It’s been claimed that British noir crime fiction either began, or was revived, in 1970 with the publication of Ted Lewis’ novel, Jack’s Return Home.
The film of the novel came out right away in 1971, with the new title, Get Carter.
It starred Michael Caine in the role of Carter.
Newcastle makes a pretty strong impression in the film, too, though this breaks a bit from the novel, which is not so definite on the story’s location, noting only that Jack “changes trains at Doncaster” in order to reach his home town.
It’s also been pointed out that, although Jack’s Return Home is a British noir novel, its roots are not in British fiction at all, but, as David L. Ulin, Los Angeles Times book critic, has observed, go back instead to American writers such as Jim Thompson and Raymond Chandler. Dashiell Hammett and James M. Cain may be somewhere back there in the mix also.
Interestingly, Jim Thompson, the “dime store Dostoyevsky”, has also shared an epithet with Ted Lewis, which seems to surface repeatedly in writings about either man, the “poet laureate of the gutter.”
Of course, that phrase has been used about Charles Bukowski, too.
But, in the cases of Thompson and Lewis, their gutter is a sub-gutter to Bukowski’s gutter; Bukowski would need to charter a submarine and set out on a voyage into depths he’d never known, in order to map out even the edge of the human cesspit Thompson’s and Lewis’ work delves into.
Like Thompson, Lewis’ publication record was strong, with 9 novels published, as well as Jack’s Return Home being filmed in 3 versions and another novel, Plender, being filmed in France as Le Serpent.
Also, like Thompson, friends, colleagues, and biographers of both men have acknowledged the alcoholism and instability which underlaid their lives and their work.
Ted Lewis was born in Manchester in 1940. His family moved to Barton-upon-Humber in 1947.
His English teacher at school was the poet and novelist, Henry Treece.
Treece was instrumental in persuading Lewis’ parents to allow him to attend Hull Art School for 4 years.
Lewis then moved to London, where he worked in advertising, and as an animation specialist, before publishing his first novel in 1965.
With Jack’s Return Home’s publication in 1970, and the release of the film, Get Carter, in 1971, Lewis’ literary star took off incendiary-like across the skies…
A great publishing contract and film deals followed, even an ambition to play the role of the English country gentleman with his wife and two children…it looked like nothing could go wrong…
Until, naturally enough in the world of Noir, perhaps even in the world of many of the creators of Noir, everything went wrong, and Ted Lewis found himself, at the age of 39, single, broke, alcoholic, and living back at home with his widowed mother in Barton-upon-Humber.
He’d lost his publishing contract, and had even had a taunting almost-success in 1978 turn to disaster, when he was commissioned to write a Doctor Who script, which was then immediately rejected (according to accounts because he made his Robin Hood-based story too realistically violent for Doctor Who – the violence being so deeply ingrained that no amount of script edits could purge it).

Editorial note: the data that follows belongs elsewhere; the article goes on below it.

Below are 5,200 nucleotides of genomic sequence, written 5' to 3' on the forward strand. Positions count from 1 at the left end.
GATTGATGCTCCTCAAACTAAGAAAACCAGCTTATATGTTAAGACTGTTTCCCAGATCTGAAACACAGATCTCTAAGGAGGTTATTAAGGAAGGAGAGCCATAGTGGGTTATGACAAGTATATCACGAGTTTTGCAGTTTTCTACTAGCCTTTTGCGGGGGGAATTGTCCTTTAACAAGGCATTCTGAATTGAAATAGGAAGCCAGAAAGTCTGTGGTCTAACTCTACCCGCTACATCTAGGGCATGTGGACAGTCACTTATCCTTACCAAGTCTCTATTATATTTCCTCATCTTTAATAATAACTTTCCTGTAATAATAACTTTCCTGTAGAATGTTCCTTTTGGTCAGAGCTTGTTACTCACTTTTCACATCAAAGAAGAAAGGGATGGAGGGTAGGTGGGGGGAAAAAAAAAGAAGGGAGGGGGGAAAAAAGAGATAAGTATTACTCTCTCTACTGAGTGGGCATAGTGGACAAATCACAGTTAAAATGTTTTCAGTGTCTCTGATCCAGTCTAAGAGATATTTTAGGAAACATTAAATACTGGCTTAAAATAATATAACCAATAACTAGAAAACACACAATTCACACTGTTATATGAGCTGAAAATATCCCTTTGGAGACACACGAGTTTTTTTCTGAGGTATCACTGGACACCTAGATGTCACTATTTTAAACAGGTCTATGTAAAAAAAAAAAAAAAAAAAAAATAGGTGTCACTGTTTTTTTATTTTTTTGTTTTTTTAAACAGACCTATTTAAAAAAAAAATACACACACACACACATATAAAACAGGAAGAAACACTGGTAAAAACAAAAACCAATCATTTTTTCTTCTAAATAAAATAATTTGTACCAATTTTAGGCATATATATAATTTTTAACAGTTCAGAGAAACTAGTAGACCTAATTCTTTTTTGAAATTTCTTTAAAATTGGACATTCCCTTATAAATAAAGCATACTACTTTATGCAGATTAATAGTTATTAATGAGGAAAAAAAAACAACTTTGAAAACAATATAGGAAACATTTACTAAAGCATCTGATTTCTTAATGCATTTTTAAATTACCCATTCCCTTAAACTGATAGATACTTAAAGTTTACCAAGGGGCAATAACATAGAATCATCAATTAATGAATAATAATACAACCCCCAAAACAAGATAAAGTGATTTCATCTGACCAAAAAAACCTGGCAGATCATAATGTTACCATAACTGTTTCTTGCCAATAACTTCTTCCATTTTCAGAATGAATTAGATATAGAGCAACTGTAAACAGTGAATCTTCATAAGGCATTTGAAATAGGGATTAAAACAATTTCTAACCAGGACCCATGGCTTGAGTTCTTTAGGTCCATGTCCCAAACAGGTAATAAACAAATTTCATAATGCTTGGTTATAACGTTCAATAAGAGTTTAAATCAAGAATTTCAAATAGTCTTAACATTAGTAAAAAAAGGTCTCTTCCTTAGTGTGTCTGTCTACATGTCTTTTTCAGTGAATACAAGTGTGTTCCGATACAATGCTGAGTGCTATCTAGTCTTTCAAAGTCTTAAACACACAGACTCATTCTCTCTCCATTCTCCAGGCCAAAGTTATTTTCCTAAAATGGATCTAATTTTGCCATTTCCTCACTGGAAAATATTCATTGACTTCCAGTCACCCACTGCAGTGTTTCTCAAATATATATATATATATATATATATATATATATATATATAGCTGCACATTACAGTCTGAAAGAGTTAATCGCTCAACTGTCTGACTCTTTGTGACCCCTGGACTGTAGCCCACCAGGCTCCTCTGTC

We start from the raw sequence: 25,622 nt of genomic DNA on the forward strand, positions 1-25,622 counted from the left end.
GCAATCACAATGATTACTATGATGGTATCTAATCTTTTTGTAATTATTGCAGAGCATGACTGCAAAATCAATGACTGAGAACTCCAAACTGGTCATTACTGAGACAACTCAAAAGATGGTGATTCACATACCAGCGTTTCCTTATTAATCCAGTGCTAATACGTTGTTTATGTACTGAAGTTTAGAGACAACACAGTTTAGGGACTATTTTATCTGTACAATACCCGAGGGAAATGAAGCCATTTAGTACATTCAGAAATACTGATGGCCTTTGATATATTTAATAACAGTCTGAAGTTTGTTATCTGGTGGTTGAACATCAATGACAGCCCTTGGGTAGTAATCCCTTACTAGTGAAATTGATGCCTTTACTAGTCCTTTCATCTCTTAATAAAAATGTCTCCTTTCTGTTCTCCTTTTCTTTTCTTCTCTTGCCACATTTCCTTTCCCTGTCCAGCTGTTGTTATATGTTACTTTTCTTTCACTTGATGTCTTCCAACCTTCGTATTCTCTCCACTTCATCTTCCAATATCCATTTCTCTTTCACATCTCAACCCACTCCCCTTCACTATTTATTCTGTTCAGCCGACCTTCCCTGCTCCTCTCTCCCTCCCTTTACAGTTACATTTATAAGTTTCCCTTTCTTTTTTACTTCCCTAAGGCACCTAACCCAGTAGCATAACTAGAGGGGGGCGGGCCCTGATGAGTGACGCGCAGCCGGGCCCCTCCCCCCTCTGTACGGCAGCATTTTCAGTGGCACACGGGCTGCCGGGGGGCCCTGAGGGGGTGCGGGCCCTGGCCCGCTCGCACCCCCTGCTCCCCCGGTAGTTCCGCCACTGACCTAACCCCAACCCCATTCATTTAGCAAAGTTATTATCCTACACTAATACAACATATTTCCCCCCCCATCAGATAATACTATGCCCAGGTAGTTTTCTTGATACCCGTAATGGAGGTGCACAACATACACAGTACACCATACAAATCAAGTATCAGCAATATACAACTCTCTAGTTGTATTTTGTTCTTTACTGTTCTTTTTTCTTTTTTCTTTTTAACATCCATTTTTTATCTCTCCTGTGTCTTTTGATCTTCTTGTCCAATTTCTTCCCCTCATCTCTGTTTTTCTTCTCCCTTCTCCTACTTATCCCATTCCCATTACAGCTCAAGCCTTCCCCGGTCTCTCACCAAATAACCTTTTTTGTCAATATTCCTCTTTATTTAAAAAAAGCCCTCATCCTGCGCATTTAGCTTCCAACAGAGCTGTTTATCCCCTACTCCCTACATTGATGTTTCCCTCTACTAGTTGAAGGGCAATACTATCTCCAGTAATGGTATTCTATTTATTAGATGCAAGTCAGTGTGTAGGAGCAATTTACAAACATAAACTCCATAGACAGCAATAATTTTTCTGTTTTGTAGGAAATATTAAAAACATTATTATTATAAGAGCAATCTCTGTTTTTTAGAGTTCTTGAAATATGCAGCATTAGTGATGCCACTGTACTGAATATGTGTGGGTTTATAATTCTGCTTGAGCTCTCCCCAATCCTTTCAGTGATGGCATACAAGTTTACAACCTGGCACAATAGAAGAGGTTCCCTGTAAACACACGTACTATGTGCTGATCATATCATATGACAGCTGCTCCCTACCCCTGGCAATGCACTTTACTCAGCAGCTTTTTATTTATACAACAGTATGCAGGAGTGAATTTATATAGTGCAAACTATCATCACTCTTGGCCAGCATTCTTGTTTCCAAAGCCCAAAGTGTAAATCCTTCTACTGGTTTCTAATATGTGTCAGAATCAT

And so it was in these circumstances, and this failure-reeling state of mind, that Ted Lewis settled down in his mother’s house to write his last book and what many feel is his best, GBH.
The novel would be published in 1980, straight to paperback with no hardback release, it would be virtually unnoticed, and allowed to go out-of-print almost immediately.
By 1982, Ted Lewis himself was dead from the health-complications of alcoholism, at the age of 42.
But GBH is back now, re-published this year by Soho Crime, and described thus:
“The lost masterwork of British crime icon Ted Lewis—author of Get Carter—is an unnerving tale of paranoia and madness in the heart of the late 1970s London criminal underworld.”
As one recent Goodreads reviewer, Karl, asks,
“How could this book have been sitting around for the last thirty or forty years?”
And this comment from another Goodreads reviewer, Paul Oliver:
“Among crime fiction enthusiasts it is a book of near mythical legend, available only via rare book dealers for exorbitant prices. GBH was published as a paperback original at a low point in the career of its author. Within a year of its publication the book was out of print and its author dead of alcohol related disease. Lewis was only 42.”
And from Goodreads reviewer, Blaine Morrow:
“Lewis posthumously provides a masterpiece of noir fiction: a dark character protecting his evil empire, surrounded by dark characters either working with or against him (and sometimes both), and a plot that moves the reader mysteriously from past to present and back again, toward a final dreaded revelation. Unique and prototypical.”
Finally from Patricia Loftfjeld on Amazon US, “British noir at its absolute best”:
“Terrific, terrific, exceedingly dark noir--a story of paranoia, self-sabotage, and bad karma that comes to haunt you. An exquisite novel. I am really sad that I've now read everything Ted Lewis wrote. He died too early and left too little. This book is not for the faint of heart but I highly, highly recommend.”
It was New York publisher, Syndicate Books, that initially got the Ted Lewis legacy ball rolling last year, with its publication of the Jack Carter Trilogy of novels: Get Carter, Jack Carter’s Law, and Jack Carter and the Mafia Pigeon.
But with Soho Crime’s release of GBH this year, perhaps Ted Lewis’ 35 year fall to greatness is finally complete.